Five Life Lessons From A Lifetime Of Strategy Games

A lifetime spent playing strategy games has given me a unique perspective on how ‘simulation’ games can often mirror real-life circumstances and choices. It’s easy to discard the hours spent playing Civilization (from 2 to 5) or a dozen other titles, but it’s not a total loss – you get a level of satisfaction that life rarely provides you and if you’re perceptive, you gain life lessons that will serve you well in the real world.

So what can we learn? Read on and find out.

1. Overcoming challenges is more important than ‘winning the game’

Human psychology is typically wired to desire what is just out of your reach more than what you already possess. Contentment issues aside, we value what we fight for, not what we have won. While there is considerable happiness in winning, it is truly short and sweet. Long-lasting fulfillment comes from always embarking on and facing new challenges.

Always re-evaluate your goals and keep pushing them higher and higher as you progress towards them. Be it business or personal life, money, health or social welfare, accepting that your first goal is your last will be your downfall. The fight is more rewarding than the win – which is why you will find the best entrepreneurs, sportsmen, writers, artists, scientists, performers – the best in their fields – constantly looking for new challenges and opportunities.

You could find them within what you do already, or you may have to branch out into a new direction. But you must find them, because long-lasting satisfaction comes from persistent progress towards your goals, not necessarily from reaching them.

2. To achieve great results, you must have a great ‘start’

Countless ‘maxims’ emphasize the importance of a great start. From ‘showing up is half the battle’ to ‘the early bird catches the worm’ to ‘early to rise…’, there is enough wisdom shared on having a good, early start that you would be foolish to abide by any other starting philosophy.

An early start (and in business terms this means have a short time-to-market) gives you a distinct advantage over most other people who are lazy and prone to procrastination. Smart, focused priorities then give you an added advantage by working on what’s important first, so that you have genuine progress over time (as opposed to working on what’s not important and thus wasting your time).

When it’s game time, you can’t muddle about confused and unsure of what to do. Dipping your toes into the water (at that point) is a waste of time. Get up, get out and start doing. A great start is defined not only by how fast you’re out of the blocks but also by how effective you are with your actions. Start early, prioritize smartly, and don’t stop till you drop.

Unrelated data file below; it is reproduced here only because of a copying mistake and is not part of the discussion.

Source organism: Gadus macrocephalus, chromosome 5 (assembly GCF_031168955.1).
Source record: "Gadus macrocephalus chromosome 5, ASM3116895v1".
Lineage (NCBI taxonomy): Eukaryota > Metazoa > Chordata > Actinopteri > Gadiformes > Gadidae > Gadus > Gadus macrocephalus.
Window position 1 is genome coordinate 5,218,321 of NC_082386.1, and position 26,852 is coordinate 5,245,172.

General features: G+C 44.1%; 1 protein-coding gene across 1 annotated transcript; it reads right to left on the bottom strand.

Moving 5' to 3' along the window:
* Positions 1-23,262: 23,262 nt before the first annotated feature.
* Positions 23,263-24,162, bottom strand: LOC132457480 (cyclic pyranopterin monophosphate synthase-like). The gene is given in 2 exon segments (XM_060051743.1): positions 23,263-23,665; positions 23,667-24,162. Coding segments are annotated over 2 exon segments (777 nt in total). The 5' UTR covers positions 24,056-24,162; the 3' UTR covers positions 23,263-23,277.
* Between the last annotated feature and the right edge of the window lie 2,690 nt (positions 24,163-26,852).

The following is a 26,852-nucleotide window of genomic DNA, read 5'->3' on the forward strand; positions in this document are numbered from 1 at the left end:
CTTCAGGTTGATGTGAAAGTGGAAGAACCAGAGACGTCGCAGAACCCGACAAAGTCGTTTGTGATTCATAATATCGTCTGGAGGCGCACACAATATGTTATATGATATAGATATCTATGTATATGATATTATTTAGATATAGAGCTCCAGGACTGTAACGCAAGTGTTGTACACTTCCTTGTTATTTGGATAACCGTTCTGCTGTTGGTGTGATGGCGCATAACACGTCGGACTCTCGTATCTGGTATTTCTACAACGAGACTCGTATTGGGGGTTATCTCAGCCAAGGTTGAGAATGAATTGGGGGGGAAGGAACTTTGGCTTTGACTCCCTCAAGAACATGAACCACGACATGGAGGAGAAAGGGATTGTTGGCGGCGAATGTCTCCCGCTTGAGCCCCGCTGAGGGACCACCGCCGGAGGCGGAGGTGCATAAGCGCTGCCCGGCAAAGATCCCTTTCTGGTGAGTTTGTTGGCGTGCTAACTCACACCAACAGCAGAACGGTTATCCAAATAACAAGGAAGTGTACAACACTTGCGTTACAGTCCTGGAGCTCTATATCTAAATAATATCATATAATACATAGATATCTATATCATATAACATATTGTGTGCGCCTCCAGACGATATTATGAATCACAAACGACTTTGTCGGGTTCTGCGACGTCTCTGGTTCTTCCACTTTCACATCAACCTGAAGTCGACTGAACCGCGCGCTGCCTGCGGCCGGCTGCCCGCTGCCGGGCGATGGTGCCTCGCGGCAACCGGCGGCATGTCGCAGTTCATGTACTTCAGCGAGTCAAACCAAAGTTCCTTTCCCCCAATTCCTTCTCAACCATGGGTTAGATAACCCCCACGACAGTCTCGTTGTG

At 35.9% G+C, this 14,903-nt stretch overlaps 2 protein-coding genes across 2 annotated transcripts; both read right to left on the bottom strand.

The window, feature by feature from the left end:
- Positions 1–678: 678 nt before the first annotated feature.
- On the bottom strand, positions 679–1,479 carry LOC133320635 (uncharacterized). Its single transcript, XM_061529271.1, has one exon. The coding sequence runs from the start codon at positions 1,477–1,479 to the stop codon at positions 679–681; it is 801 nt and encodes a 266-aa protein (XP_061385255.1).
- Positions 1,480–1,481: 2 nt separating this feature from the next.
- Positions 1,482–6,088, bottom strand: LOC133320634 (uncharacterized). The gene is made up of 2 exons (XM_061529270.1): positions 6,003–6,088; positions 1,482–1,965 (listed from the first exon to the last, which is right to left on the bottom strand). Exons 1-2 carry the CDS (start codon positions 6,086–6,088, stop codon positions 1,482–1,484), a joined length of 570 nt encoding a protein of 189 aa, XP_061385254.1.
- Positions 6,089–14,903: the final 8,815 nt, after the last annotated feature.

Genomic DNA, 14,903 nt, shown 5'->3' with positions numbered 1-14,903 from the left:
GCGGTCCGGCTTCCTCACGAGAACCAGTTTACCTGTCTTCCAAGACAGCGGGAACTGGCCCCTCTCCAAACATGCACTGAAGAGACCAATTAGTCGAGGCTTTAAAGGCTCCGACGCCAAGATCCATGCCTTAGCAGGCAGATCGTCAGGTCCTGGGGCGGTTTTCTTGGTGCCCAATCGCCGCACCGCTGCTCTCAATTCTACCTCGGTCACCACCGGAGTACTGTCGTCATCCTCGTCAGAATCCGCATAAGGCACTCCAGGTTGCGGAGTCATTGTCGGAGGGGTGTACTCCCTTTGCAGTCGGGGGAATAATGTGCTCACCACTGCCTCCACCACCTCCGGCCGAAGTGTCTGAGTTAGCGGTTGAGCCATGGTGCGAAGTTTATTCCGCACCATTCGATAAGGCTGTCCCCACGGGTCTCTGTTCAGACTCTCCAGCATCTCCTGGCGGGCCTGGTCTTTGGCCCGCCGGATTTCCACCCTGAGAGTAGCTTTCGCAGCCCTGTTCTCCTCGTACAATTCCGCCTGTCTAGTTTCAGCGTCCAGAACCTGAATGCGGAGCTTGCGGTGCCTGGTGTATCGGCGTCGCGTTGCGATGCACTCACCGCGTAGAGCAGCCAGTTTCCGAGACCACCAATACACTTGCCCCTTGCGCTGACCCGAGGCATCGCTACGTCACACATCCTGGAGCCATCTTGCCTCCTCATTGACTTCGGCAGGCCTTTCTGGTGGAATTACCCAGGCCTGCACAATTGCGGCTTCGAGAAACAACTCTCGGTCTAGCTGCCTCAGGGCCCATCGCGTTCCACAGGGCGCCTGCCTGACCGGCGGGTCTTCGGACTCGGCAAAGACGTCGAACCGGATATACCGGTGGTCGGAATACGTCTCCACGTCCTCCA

3. You can’t choose your starting position, but you can choose everything else

You can’t always choose your starting conditions – you don’t choose the neighbourhood or family or country that you are born into, and quite often you don’t choose under what influences you are brought up.

But you choose what to do with your starting conditions, and how to best leverage them (or how to find new, better conditions) to achieve your goals. Not everyone is born a millionaire. But of those who are, not everyone is capable of turning those millions into a greater success.

You can choose to be pissed off at the hand you’re dealt or you can choose, as early as possible, to use what you have to achieve more for yourself. It’s a choice you shouldn’t have to think twice about.

4. Opportunities and Opportunity Costs

One of the key lessons life teaches us is that there is a cost attached to pursuing each opportunity. We can go bowling or watch a movie, but usually not at the same time. We can maybe combine food and socialising in one activity, but ‘alone time’ is off the table at this point. You can focus on improving a product by working on it in isolation or improving it through market research and real-world feedback through distribution, but you can’t do both.

It’s a lesson that we refuse to listen to. We want everything all the time, even if consciously we are prioritising our lives to focus on what’s important. Ultimately we take on too much, spend our time putting in sub-par efforts in too many different directions while ultimately achieving little in progress or happiness.

Pursue opportunities that provide you the most benefits towards reaching your goals, and certainly those opportunities that allow you to compress time by combining two or more activities in order to move faster towards your goals. And pursue your chosen opportunities with an addiction – because it’s easy to distract ourselves with newer, unimportant opportunities that arise along the way.

5. Learn Fast. Know The Game. Know Yourself. Know The Players

Knowing the game gives you insights into what to do, what direction to work in, what decisions to make, etc.

Knowing yourself allows you to play the game to your strengths (while minimising / negating your weaknesses – you don’t always have the time to turn them into strengths).

Knowing the players allows you to play them, not just the game, and use your strengths and superior knowledge to your advantage by targeting their weaknesses.

Learn fast. This is as true in business (where you need to know your niche, your competition and your core strengths) as in personal life (where you need to know your situation, your abilities and forces working against you – natural or self-created).

I hope you will find these lessons useful, but more than that I hope that you can take away and use at least one of them in your own lives. And if you enjoyed reading the article, please share it with those friends who love gaming – they would, more than most, be able to relate to this article and gain value from it.

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